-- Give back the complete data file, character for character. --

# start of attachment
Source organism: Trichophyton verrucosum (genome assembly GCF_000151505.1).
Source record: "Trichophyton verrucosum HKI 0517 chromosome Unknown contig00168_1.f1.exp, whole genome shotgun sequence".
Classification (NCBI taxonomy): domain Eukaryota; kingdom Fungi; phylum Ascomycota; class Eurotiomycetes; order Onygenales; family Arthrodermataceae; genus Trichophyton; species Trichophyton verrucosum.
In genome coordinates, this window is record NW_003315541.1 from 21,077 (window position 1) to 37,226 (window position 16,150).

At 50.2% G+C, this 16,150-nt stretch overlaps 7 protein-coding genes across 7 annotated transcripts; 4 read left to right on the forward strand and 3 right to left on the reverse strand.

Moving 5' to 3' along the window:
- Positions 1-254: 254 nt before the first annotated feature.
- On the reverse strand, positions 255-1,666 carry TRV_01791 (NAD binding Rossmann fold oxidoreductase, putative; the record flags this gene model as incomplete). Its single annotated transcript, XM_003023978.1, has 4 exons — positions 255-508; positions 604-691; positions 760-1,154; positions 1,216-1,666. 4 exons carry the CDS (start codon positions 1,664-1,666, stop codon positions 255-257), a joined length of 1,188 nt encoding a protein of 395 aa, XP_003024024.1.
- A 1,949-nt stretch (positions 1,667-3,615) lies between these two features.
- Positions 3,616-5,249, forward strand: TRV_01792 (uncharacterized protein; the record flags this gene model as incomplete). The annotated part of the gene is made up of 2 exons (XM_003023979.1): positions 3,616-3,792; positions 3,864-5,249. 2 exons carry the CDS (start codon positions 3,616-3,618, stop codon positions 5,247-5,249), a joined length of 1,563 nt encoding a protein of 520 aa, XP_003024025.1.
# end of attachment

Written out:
Source organism: Trichophyton verrucosum (genome assembly GCF_000151505.1).
Source record: "Trichophyton verrucosum HKI 0517 chromosome Unknown contig00168_1.f1.exp, whole genome shotgun sequence".
Classification (NCBI taxonomy): domain Eukaryota; kingdom Fungi; phylum Ascomycota; class Eurotiomycetes; order Onygenales; family Arthrodermataceae; genus Trichophyton; species Trichophyton verrucosum.
In genome coordinates, this window is record NW_003315541.1 from 21,077 (window position 1) to 37,226 (window position 16,150).

At 50.2% G+C, this 16,150-nt stretch overlaps 7 protein-coding genes across 7 annotated transcripts; 4 read left to right on the forward strand and 3 right to left on the reverse strand.

Moving 5' to 3' along the window:
- Positions 1-254: 254 nt before the first annotated feature.
- On the reverse strand, positions 255-1,666 carry TRV_01791 (NAD binding Rossmann fold oxidoreductase, putative; the record flags this gene model as incomplete). Its single annotated transcript, XM_003023978.1, has 4 exons — positions 255-508; positions 604-691; positions 760-1,154; positions 1,216-1,666. 4 exons carry the CDS (start codon positions 1,664-1,666, stop codon positions 255-257), a joined length of 1,188 nt encoding a protein of 395 aa, XP_003024024.1.
- A 1,949-nt stretch (positions 1,667-3,615) lies between these two features.
- Positions 3,616-5,249, forward strand: TRV_01792 (uncharacterized protein; the record flags this gene model as incomplete). The annotated part of the gene is made up of 2 exons (XM_003023979.1): positions 3,616-3,792; positions 3,864-5,249. 2 exons carry the CDS (start codon positions 3,616-3,618, stop codon positions 5,247-5,249), a joined length of 1,563 nt encoding a protein of 520 aa, XP_003024025.1.